In the IT environment, we spend all day dealing with problems both foreseen and out of the blue. When we have the opportunity to prevent issues, we do, but for many of our clients it’s tough to find the time and money to plan ahead.

While living a spontaneous lifestyle may be fun, running a business in that manner is never efficient. The only way to keep your business running effectively is to plan ahead. That said, we are sometimes surprised at the haste involved in business planning, particularly when it comes to SharePoint.

As we venture through our days, we frequently find a number of people asking us to help them with SharePoint. Some people have heard about SharePoint from a colleague, read about it in an article, or seen an online demo, and once they see it, they decide that they need it in their business model. Next, they bring in a consultant, or have internal IT support set up SharePoint so they can start using it immediately. All good right?

That depends…

The free version (SharePoint Foundation) isn’t necessarily best simply because it’s fast and free. Getting the right version requires taking the time to plan out the infrastructure based on business needs, and a good understanding of the different versions of the product. Usually, without this consideration, SharePoint Foundation (or WSS 3.0) gets installed as an IT demo or test site. Soon, it’s being used in its test environment as a full-force production system, and very quickly, there are hundreds of document libraries, folders, lists, and sub-sites, and no one can find anything. The users are frustrated, IT starts waving the white flag, and everyone collectively wants to dump SharePoint. Does this sound familiar?

Dux Raymond Sy, a managing partner and the chief evangelist of Innovative-e, has an interesting take on this, which is that “SharePoint isn’t the problem; poor planning is.”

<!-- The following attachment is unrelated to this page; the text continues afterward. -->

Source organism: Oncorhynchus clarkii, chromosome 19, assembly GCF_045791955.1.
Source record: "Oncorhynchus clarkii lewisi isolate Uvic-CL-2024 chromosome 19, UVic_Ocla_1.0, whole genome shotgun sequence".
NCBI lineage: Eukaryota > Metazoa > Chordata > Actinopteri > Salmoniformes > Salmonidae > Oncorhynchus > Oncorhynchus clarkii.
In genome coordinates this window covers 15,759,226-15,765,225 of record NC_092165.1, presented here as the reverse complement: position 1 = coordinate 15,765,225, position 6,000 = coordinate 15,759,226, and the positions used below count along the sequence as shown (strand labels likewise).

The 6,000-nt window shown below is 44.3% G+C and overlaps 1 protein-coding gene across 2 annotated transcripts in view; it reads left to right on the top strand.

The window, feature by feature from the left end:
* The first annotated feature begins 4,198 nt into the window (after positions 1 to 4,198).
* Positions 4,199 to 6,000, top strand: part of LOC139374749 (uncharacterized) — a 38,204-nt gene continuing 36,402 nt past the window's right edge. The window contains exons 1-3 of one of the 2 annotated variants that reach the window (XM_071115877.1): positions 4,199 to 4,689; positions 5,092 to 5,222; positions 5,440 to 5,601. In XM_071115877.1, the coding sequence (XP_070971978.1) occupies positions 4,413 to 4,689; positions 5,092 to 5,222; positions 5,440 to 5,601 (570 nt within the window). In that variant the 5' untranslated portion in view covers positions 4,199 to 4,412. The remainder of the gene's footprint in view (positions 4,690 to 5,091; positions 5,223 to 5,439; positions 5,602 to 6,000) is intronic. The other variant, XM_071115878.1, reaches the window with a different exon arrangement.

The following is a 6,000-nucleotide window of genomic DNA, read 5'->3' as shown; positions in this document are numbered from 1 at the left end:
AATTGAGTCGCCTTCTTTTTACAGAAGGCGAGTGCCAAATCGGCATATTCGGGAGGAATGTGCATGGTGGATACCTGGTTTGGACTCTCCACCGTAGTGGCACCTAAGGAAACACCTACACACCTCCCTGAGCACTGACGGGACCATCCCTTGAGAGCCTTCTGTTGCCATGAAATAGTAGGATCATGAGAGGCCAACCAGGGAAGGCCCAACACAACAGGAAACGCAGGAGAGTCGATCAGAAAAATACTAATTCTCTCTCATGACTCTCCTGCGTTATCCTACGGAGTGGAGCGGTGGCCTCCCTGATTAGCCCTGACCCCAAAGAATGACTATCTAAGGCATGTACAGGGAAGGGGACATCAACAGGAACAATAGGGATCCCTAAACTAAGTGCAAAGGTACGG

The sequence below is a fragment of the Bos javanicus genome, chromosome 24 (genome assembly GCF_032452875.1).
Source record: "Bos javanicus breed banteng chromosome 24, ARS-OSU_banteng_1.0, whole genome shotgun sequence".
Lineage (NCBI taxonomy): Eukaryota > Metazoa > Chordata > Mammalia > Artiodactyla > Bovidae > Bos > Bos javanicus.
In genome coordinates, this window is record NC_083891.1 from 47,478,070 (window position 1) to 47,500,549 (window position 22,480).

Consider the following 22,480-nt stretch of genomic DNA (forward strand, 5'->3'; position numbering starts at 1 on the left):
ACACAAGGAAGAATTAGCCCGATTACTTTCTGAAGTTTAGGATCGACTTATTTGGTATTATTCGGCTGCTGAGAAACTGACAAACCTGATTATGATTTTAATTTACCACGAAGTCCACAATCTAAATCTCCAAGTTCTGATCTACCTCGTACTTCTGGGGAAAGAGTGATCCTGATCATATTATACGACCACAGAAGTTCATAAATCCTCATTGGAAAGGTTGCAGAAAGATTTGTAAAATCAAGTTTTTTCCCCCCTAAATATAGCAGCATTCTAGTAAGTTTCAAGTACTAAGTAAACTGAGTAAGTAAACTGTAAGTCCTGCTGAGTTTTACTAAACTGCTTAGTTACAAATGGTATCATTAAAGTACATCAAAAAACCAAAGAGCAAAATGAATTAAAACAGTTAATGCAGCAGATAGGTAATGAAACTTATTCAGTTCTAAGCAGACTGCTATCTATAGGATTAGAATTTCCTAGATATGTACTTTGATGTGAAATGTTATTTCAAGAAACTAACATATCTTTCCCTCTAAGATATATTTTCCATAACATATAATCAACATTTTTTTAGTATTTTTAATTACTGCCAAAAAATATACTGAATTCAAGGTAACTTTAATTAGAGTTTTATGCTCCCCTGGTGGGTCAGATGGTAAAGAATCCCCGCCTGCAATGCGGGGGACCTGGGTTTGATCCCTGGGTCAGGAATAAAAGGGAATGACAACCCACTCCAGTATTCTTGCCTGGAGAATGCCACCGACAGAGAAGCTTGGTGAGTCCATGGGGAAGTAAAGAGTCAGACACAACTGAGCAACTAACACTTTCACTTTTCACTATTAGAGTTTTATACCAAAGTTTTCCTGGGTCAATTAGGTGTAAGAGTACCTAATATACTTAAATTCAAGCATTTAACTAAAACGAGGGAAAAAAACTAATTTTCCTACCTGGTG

If your business will ever need anything beyond the basic collaboration features that SharePoint Foundation provides (like Enterprise Search, Excel, InfoPath, Visio services, Business Dashboards, Integration with Database systems, etc.), it is worth the time to look at SharePoint 2010 Standard or Enterprise. These are the more complex, “for sale” versions of SharePoint 2010. The expanded feature set does require more planning, discovery, and administration considerations, and an understanding that setting up the environment correctly will bypass a lot of headaches later.

The best time to plan for SharePoint is before you have it. A little planning goes a long way. Sit down with the owners and business stakeholders, but most importantly, also with the people who will work in the system day to day generating the data. I have found that often this discovery process can help a business define (or refine) a business process or workflow and make it all the more effective.

Don’t be swayed by arguments that discovery and planning are not cost-effective or necessary, or that the process will take too long, because experience tells us that these are the difference between winding up with a robust and functional SharePoint environment or an out-of-control monster.

“If you don’t have time to plan and set up SharePoint correctly to start, how will you ever have time to redesign or fix a poorly planned environment?” asked Sy.

Carl Frank is a consultant with Solve IT.